John Willard’s new supercharged Anglia is a very unique deal in Australia in this age, however they are still a common sight in the UK, and somewhere Willard hopes to race in the future.
Ford Anglias weren’t a rare sight on Australian drag strips over the early racing decades, but they don’t feature in many new builds these days. Chassis builder Willard of Flatout Services has had an affection with the make for a long time – some may remember his wild Super Sedan Anglia Van streeter in Sydney a few years back – so John and his son Doug decided to tackle a dream build.
John and Doug were planning to build a blown HQ as their dedicated race car, but plans soon changed when John’s caught eye of what was going on over in the UK.
“We started on a HQ build but had a good offer on it,” said John.
“I had been watching a build on an Anglia Van being built for Mick Taylor in England for a class called Outlaw Anglia, they race heads up and have 30 or so cars and it looks like a lot of fun.”
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Falling for the class, he decided to forgo the HQ with son’s Doug blessing and follow his passion for the Anglia with the goal of racing overseas.
“I’m going over later this year to watch a couple of their events and spend some time with some of the racers. I’m hoping to eventually get the car over there to race them,” he said.
“Most Australian drag racers dream of racing in the US, but to take the car to England and race against 30 Anglias would be a dream come true for me. As you probably know I’m an Anglia nut – this is my third one. I spoke to my son Doug about it and he said that he thinks driving a Hemi powered Anglia would be like driving a Nitro Funny Car, so we accepted the offer on the HQ and ordered a fibreglass Oulaw Anglia body from Colin Millar in Scotland.”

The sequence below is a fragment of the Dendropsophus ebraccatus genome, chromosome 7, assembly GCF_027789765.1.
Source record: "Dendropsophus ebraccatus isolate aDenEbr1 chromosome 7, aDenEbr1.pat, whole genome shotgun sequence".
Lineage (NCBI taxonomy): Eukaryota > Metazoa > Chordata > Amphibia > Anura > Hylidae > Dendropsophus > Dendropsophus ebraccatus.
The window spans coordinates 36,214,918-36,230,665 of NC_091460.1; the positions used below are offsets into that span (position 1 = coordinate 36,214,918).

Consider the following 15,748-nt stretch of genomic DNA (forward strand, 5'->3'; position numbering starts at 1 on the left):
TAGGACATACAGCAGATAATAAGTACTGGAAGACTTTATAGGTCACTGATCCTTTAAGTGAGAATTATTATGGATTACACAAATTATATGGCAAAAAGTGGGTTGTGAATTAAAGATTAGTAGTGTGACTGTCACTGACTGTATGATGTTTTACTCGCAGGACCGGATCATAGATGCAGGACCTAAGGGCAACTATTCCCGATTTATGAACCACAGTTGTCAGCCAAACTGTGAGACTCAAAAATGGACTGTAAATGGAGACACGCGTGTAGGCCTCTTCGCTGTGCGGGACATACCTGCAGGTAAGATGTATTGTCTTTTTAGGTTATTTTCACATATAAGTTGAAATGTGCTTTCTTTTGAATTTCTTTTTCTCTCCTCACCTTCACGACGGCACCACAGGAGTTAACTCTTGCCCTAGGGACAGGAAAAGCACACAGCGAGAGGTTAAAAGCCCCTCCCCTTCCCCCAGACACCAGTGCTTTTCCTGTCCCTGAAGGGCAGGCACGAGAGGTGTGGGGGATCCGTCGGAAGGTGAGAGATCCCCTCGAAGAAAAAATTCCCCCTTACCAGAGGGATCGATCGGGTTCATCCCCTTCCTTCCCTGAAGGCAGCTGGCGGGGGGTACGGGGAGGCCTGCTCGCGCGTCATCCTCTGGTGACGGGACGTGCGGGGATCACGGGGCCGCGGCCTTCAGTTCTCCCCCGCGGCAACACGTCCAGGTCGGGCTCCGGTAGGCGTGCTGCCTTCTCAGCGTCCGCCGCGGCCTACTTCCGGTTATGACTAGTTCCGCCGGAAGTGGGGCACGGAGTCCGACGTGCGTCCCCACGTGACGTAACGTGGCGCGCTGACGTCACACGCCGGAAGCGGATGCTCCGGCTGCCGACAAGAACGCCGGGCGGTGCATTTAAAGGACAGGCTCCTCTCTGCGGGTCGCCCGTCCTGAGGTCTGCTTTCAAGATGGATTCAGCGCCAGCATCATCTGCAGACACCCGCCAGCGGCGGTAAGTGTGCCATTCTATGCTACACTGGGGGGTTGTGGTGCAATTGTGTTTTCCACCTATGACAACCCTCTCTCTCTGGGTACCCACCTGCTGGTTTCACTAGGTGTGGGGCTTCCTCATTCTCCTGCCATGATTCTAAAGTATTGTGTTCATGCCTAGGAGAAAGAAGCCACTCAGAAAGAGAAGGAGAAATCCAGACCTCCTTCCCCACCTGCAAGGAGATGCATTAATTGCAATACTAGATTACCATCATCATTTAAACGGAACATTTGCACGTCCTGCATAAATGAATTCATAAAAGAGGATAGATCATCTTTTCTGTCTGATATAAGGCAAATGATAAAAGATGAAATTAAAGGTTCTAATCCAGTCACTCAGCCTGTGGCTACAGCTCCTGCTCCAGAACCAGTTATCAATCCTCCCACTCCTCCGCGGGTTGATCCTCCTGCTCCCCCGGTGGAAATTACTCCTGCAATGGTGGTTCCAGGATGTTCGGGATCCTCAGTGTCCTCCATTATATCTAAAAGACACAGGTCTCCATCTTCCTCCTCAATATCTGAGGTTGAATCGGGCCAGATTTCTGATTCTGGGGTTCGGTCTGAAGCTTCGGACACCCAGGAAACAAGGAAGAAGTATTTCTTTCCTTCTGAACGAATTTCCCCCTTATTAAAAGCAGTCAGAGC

Since then Willard has been busy building the Anglia van when not working on customer cars that include the likes of Brett Gillespie’s 1934 Pro Slammer.
“The body arrived in January 2017 – the shipping cost more than the body – and we have worked most Sundays on it since then,” he said.
“Apart from some small changes to the rear guards (carried out by Doug) to allow for the 34.5” slicks and grafting the cowling to the front clip, the body is unchanged.
“The car is basically at rolling stage with a seat, steering, pedals and fuel tank.”
John says the car is ultimately for his some Doug, but he will be keen to have a few passes too.
The build has a 101″ chromoly 25-1 G chassis, with a four link and floater sheetmetal rear-end housing built in-house by Flatout Services. Once finished it will be powered by a BAE Hemi with Brad 5 heads and Littlefield 14/71 blower to be tuned by Brett Gillespie, with the horsepower delivered to ground via a three speed Lencodrive.
John also would like to give special mention to Neil Webb, who has put in almost as many hours as he has.